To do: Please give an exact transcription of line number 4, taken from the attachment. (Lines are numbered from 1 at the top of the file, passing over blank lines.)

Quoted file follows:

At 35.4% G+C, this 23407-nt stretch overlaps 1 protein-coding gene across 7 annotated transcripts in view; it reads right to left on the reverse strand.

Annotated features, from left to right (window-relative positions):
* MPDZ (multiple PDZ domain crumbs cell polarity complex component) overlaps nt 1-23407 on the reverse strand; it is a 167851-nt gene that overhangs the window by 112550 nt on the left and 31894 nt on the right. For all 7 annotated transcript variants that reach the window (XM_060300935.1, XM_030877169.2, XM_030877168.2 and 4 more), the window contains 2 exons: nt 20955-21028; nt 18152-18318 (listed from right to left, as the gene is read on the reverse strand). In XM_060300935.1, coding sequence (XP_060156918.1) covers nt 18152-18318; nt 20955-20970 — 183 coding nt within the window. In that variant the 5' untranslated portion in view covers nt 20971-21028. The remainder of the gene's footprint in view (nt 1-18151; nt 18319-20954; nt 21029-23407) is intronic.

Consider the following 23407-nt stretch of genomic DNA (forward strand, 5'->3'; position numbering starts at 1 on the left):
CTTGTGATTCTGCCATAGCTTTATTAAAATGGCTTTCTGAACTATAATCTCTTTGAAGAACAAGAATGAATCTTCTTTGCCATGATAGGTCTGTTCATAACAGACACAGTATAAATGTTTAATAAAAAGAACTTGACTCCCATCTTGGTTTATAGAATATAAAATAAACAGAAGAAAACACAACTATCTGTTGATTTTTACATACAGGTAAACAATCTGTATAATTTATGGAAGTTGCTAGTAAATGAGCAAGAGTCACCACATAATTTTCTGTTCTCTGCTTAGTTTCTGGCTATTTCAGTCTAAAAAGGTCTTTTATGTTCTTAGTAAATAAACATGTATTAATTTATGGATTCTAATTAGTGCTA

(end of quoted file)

Consider the following 23407-nt stretch of genomic DNA (forward strand, 5'->3'; position numbering starts at 1 on the left):